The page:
Filed under: Coupe , Performance , Scion , Subaru , Toyota , Rumormill Teaser images of a purported Subaru BRZ STI were uncovered last night and sent the internet into a collective state of hysterics. That’s not hugely surprising, though, considering the reverence that the BRZ, along with its fraternal twins, the Scion FR-S and Toyota GT86, have garnered from the automotive media. The sole sticking point, really, has been its mere 200 horsepower. People have been chomping at the bit over a higher output version of the sublime rear driver. Those same people may be in for a disappointment, though. See, the BRZ STI that was teased last night might not be a real STI. Instead, it’s looking like it might be a BRZ tS. According to 7Tune.com , the timing of the photos posted on Subaru’s website lined up with Subaru’s 86 Festival at Fuji Speedway , where the Subaru BRZ tS debuted. Despite wearing STI badges, the tS isn’t the full-tilt STI model we’ve been hoping for. Instead, you can think of the relationship between tS models and STI models as sort of like the difference between a BMW 3 Series M Sport and a BMW M3.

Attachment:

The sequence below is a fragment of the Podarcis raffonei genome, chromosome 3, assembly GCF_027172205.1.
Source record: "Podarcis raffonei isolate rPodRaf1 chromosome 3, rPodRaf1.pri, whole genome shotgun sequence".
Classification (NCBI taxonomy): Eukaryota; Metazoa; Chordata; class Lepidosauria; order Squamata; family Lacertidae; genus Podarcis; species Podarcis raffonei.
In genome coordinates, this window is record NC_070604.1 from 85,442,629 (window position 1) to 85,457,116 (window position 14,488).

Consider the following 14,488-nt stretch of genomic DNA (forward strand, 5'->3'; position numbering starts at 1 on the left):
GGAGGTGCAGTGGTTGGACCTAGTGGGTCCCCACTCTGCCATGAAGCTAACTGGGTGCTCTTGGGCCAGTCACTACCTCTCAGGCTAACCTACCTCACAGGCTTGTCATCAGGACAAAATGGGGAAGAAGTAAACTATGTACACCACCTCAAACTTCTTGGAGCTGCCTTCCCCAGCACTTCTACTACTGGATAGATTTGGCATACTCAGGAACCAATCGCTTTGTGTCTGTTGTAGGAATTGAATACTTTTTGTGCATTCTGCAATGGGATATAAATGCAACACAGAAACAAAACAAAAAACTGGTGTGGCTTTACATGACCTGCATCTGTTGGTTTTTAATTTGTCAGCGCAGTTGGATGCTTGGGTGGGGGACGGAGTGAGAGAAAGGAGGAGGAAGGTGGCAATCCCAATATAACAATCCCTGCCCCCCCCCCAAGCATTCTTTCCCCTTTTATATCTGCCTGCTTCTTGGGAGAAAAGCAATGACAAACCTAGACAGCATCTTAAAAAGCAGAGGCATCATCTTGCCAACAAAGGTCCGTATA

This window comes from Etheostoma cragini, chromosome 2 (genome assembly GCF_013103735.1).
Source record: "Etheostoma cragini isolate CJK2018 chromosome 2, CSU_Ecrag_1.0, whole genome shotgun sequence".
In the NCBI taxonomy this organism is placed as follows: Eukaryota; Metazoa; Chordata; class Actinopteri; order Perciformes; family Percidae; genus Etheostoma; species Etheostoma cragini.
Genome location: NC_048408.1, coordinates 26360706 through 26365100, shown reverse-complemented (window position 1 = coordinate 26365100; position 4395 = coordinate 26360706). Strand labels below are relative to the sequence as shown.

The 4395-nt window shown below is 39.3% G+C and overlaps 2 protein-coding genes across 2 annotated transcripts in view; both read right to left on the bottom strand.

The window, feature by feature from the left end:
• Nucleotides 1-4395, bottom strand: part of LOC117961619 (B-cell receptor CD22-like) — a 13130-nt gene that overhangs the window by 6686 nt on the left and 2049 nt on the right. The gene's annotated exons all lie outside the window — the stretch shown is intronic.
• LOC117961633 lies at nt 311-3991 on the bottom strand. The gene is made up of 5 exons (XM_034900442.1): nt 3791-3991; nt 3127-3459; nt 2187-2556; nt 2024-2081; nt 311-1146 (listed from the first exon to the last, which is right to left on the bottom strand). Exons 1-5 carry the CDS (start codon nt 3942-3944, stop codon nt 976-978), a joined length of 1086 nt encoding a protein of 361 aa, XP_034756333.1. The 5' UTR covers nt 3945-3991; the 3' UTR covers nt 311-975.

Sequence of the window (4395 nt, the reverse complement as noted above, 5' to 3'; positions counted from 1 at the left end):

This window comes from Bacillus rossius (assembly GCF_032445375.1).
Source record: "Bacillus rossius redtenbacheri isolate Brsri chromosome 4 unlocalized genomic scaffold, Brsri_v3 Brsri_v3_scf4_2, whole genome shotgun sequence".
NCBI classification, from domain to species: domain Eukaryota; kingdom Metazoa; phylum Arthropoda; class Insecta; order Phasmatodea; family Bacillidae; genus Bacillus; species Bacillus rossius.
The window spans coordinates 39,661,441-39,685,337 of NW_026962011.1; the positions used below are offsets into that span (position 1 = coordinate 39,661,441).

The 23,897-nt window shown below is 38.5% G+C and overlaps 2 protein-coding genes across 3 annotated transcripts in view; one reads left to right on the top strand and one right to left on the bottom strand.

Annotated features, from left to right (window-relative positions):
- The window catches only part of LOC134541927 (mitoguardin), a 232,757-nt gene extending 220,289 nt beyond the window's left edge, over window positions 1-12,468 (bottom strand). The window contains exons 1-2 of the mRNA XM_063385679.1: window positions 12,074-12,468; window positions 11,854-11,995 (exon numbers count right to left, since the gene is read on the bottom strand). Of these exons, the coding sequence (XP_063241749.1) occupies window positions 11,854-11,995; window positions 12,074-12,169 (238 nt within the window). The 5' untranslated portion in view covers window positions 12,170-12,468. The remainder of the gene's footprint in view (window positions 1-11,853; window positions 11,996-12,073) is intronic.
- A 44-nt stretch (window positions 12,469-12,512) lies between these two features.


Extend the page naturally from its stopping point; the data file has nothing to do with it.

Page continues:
Filed under: Plants/Manufacturing , BMW , Chrysler , Ford , GM , Honda , Mercedes-Benz , Nissan , Toyota , Volkswagen Before financial Stargate opened in September of 2008 and transported us to an entirely new economic dimension, it was oh so common to read about domestic automakers hammering Tier One suppliers to lower their prices. Of course, suppliers are still asked to find efficiencies, but pre-2008, it seemed a point of honor to hold a supplier’s feet to the fire. No more: in the latest Working Relations Index survey of suppliers by Detroit firm Planning Perspectives Inc., General Motors and Chrysler rocketed up the charts to bring the bunch much closer together. Admittedly, the two companies are still in last place, with GM just ahead of Chrysler and Toyota and Honda still up top. But perspective and improvement is the issue here: in 2005, Toyota scored 415 and GM scored 114. In this year’s survey, Toyota scored 296 and Chrysler scored 248. It is the first time in the 12 years of the survey that the six automakers covered have been separated by less than 50 points. Chrysler’s jump was led by the efforts of the the late Dan Knott , whle GM’s improvement has been led by Bob Socia. And yes, this is also a matter of the perennial leaders, Toyota and Honda, suffering a dip: in 2010 Toyota scored 327 and Honda 309, two years later, Toyota has dropped 31 points. Every automaker, however, from top to bottom acknowledged that they still have work to do with supplier relations.